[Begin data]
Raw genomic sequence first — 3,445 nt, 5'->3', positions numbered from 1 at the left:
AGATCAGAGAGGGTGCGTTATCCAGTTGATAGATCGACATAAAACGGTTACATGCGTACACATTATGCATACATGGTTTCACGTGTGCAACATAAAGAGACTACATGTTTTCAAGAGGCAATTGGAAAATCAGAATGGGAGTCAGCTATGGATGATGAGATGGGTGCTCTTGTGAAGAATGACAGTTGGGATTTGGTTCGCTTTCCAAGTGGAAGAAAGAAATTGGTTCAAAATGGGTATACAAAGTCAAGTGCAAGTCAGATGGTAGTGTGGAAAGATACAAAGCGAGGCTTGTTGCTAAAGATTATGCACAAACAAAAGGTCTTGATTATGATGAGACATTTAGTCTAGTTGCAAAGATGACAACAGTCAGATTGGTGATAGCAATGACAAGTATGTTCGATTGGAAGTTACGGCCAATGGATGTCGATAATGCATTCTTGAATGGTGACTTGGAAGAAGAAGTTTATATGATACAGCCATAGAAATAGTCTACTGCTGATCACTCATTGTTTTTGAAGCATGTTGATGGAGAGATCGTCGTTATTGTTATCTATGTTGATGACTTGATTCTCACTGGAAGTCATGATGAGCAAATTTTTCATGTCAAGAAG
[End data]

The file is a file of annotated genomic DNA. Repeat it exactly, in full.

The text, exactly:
Raw genomic sequence first — 3,445 nt, 5'->3', positions numbered from 1 at the left:
AGATCAGAGAGGGTGCGTTATCCAGTTGATAGATCGACATAAAACGGTTACATGCGTACACATTATGCATACATGGTTTCACGTGTGCAACATAAAGAGACTACATGTTTTCAAGAGGCAATTGGAAAATCAGAATGGGAGTCAGCTATGGATGATGAGATGGGTGCTCTTGTGAAGAATGACAGTTGGGATTTGGTTCGCTTTCCAAGTGGAAGAAAGAAATTGGTTCAAAATGGGTATACAAAGTCAAGTGCAAGTCAGATGGTAGTGTGGAAAGATACAAAGCGAGGCTTGTTGCTAAAGATTATGCACAAACAAAAGGTCTTGATTATGATGAGACATTTAGTCTAGTTGCAAAGATGACAACAGTCAGATTGGTGATAGCAATGACAAGTATGTTCGATTGGAAGTTACGGCCAATGGATGTCGATAATGCATTCTTGAATGGTGACTTGGAAGAAGAAGTTTATATGATACAGCCATAGAAATAGTCTACTGCTGATCACTCATTGTTTTTGAAGCATGTTGATGGAGAGATCGTCGTTATTGTTATCTATGTTGATGACTTGATTCTCACTGGAAGTCATGATGAGCAAATTTTTCATGTCAAGAAG